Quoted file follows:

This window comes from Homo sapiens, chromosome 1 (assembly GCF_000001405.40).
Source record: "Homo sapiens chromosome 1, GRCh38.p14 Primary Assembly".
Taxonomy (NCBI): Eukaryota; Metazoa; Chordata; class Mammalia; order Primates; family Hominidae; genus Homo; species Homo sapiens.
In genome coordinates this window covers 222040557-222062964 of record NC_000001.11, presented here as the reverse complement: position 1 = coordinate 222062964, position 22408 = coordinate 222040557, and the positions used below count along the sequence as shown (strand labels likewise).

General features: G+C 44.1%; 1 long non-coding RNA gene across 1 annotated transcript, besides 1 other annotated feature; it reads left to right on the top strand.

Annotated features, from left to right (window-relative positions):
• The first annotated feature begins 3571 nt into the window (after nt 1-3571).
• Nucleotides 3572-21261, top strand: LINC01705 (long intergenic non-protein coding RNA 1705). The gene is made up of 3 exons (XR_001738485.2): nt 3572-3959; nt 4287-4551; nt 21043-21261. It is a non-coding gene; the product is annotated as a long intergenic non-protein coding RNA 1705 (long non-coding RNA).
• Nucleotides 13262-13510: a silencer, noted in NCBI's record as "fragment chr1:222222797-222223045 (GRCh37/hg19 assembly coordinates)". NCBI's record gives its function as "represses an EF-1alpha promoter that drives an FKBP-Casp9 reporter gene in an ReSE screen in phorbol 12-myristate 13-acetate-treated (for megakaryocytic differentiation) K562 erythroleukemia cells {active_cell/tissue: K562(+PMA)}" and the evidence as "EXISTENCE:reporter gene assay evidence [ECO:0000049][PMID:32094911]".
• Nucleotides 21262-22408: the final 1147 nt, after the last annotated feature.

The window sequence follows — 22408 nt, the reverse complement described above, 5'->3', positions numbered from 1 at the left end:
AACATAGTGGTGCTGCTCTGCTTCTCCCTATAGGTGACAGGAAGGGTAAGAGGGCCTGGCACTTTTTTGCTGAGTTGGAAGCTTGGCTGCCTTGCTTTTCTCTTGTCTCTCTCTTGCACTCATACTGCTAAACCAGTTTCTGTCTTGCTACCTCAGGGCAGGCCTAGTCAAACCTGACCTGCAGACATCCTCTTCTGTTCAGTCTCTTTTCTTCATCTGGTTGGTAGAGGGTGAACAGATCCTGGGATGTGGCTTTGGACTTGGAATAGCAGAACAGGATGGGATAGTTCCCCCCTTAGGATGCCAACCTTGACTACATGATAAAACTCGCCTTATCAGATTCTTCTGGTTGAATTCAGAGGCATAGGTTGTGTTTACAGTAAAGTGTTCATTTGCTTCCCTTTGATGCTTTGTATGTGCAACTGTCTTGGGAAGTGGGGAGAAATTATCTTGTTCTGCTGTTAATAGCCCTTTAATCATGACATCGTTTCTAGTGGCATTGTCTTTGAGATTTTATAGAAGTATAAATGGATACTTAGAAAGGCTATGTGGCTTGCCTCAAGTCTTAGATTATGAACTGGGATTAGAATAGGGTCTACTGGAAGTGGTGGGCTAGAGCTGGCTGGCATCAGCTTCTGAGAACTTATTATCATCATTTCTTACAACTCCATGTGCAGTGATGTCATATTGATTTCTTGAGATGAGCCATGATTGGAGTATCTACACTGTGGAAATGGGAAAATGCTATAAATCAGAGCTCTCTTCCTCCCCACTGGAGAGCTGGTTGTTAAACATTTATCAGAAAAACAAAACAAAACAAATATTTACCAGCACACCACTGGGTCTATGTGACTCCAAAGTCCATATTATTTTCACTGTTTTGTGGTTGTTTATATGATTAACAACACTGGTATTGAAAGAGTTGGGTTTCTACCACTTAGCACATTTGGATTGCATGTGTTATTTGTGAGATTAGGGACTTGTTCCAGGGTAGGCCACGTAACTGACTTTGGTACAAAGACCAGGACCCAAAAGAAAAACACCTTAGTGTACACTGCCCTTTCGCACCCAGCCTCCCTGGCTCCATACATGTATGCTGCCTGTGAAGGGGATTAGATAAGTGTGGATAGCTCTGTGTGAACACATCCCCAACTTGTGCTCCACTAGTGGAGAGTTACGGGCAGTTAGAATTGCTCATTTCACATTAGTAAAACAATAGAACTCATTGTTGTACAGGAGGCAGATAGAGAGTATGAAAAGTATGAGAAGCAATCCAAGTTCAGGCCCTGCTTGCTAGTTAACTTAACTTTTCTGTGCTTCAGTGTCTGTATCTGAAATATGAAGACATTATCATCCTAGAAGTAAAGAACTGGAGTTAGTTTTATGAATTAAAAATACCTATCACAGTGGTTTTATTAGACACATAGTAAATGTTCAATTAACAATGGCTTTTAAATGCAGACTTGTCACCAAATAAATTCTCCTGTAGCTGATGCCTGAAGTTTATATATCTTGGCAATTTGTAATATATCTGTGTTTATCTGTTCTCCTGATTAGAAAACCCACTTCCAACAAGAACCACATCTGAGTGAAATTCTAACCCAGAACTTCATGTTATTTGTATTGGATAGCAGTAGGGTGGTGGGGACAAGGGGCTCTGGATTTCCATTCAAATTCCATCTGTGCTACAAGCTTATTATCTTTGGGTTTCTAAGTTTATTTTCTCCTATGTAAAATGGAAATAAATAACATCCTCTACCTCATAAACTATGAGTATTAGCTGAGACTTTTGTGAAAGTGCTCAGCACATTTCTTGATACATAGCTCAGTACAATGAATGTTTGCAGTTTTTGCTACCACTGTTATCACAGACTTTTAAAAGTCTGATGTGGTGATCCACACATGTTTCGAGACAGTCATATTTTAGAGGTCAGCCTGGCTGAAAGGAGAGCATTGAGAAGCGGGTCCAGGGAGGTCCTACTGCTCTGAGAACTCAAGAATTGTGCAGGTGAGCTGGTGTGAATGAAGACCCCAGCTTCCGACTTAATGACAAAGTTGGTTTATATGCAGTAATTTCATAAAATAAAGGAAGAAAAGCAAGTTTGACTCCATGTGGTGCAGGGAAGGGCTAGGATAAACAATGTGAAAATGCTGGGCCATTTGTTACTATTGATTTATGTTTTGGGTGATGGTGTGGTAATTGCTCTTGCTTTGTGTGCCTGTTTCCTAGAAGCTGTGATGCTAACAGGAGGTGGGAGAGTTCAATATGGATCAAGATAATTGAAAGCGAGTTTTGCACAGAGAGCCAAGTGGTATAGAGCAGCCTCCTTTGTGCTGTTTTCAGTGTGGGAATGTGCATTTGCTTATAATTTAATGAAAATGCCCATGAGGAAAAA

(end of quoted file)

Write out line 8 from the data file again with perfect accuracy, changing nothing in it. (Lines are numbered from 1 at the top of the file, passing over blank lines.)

• Nucleotides 3572-21261, top strand: LINC01705 (long intergenic non-protein coding RNA 1705). The gene is made up of 3 exons (XR_001738485.2): nt 3572-3959; nt 4287-4551; nt 21043-21261. It is a non-coding gene; the product is annotated as a long intergenic non-protein coding RNA 1705 (long non-coding RNA).